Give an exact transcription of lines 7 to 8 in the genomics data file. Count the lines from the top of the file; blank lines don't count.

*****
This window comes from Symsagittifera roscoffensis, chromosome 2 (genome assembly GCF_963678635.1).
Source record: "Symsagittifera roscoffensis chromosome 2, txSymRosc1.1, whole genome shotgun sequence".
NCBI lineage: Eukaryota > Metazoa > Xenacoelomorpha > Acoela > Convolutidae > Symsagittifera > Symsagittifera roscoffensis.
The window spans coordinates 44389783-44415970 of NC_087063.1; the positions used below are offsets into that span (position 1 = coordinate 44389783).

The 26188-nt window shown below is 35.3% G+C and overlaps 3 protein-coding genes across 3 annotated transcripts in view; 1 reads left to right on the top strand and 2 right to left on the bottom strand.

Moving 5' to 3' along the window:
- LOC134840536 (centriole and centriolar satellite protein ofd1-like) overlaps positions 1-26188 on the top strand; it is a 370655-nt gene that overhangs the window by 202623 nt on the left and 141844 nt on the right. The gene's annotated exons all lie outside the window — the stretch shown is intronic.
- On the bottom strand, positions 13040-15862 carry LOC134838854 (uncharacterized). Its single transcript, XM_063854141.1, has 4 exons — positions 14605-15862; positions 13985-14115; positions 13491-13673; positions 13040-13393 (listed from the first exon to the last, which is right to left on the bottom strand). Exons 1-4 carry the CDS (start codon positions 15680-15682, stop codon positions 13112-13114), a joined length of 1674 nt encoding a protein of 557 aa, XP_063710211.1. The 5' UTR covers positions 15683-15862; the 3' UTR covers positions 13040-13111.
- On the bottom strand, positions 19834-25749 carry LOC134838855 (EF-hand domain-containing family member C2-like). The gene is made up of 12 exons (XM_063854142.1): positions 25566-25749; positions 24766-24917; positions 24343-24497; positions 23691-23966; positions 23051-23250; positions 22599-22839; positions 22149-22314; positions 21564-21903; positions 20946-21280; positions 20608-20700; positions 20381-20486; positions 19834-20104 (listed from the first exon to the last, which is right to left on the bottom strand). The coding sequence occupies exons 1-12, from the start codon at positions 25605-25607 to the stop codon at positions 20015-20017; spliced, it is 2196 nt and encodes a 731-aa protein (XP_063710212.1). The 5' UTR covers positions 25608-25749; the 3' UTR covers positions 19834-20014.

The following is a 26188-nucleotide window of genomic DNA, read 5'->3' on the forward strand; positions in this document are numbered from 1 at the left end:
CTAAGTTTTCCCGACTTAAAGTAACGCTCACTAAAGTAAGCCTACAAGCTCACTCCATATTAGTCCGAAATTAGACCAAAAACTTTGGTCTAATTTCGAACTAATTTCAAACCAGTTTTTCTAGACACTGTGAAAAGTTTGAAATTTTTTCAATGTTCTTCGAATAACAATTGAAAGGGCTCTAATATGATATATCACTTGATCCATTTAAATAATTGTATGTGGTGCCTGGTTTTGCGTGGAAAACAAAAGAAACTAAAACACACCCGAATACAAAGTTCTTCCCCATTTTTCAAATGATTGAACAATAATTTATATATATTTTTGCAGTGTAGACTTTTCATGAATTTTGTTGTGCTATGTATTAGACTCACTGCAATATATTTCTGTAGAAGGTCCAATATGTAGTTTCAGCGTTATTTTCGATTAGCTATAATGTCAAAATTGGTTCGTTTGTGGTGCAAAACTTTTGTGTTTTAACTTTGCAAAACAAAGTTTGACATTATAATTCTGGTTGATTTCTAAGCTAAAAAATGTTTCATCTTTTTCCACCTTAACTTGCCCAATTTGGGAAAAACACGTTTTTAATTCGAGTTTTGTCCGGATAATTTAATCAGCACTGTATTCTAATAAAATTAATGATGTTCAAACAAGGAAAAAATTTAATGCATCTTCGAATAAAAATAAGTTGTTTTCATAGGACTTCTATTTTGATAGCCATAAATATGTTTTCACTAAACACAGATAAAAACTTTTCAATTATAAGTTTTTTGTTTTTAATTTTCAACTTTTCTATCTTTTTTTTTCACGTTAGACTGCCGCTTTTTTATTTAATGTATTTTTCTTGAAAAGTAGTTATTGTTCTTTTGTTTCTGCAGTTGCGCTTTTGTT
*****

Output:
- LOC134840536 (centriole and centriolar satellite protein ofd1-like) overlaps positions 1-26188 on the top strand; it is a 370655-nt gene that overhangs the window by 202623 nt on the left and 141844 nt on the right. The gene's annotated exons all lie outside the window — the stretch shown is intronic.
- On the bottom strand, positions 13040-15862 carry LOC134838854 (uncharacterized). Its single transcript, XM_063854141.1, has 4 exons — positions 14605-15862; positions 13985-14115; positions 13491-13673; positions 13040-13393 (listed from the first exon to the last, which is right to left on the bottom strand). Exons 1-4 carry the CDS (start codon positions 15680-15682, stop codon positions 13112-13114), a joined length of 1674 nt encoding a protein of 557 aa, XP_063710211.1. The 5' UTR covers positions 15683-15862; the 3' UTR covers positions 13040-13111.